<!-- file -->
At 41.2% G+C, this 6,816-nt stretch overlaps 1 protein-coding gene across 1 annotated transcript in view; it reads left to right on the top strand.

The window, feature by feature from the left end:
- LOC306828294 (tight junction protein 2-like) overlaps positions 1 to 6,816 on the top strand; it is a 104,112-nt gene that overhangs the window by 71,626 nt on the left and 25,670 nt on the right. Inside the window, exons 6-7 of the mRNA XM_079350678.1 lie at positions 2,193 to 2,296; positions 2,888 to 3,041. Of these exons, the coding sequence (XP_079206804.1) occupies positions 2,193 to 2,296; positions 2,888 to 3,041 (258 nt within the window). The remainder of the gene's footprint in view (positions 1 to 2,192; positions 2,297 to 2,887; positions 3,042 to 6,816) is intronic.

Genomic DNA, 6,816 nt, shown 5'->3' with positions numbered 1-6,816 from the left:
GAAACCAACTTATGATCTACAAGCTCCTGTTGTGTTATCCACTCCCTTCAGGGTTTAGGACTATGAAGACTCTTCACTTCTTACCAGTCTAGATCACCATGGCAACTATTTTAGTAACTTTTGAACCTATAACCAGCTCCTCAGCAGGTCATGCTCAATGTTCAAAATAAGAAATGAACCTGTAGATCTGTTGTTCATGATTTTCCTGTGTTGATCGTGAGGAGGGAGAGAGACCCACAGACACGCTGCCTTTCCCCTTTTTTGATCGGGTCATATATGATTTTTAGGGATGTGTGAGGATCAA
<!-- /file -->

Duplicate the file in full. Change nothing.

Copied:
At 41.2% G+C, this 6,816-nt stretch overlaps 1 protein-coding gene across 1 annotated transcript in view; it reads left to right on the top strand.

The window, feature by feature from the left end:
- LOC306828294 (tight junction protein 2-like) overlaps positions 1 to 6,816 on the top strand; it is a 104,112-nt gene that overhangs the window by 71,626 nt on the left and 25,670 nt on the right. Inside the window, exons 6-7 of the mRNA XM_079350678.1 lie at positions 2,193 to 2,296; positions 2,888 to 3,041. Of these exons, the coding sequence (XP_079206804.1) occupies positions 2,193 to 2,296; positions 2,888 to 3,041 (258 nt within the window). The remainder of the gene's footprint in view (positions 1 to 2,192; positions 2,297 to 2,887; positions 3,042 to 6,816) is intronic.

Genomic DNA, 6,816 nt, shown 5'->3' with positions numbered 1-6,816 from the left:
GAAACCAACTTATGATCTACAAGCTCCTGTTGTGTTATCCACTCCCTTCAGGGTTTAGGACTATGAAGACTCTTCACTTCTTACCAGTCTAGATCACCATGGCAACTATTTTAGTAACTTTTGAACCTATAACCAGCTCCTCAGCAGGTCATGCTCAATGTTCAAAATAAGAAATGAACCTGTAGATCTGTTGTTCATGATTTTCCTGTGTTGATCGTGAGGAGGGAGAGAGACCCACAGACACGCTGCCTTTCCCCTTTTTTGATCGGGTCATATATGATTTTTAGGGATGTGTGAGGATCAA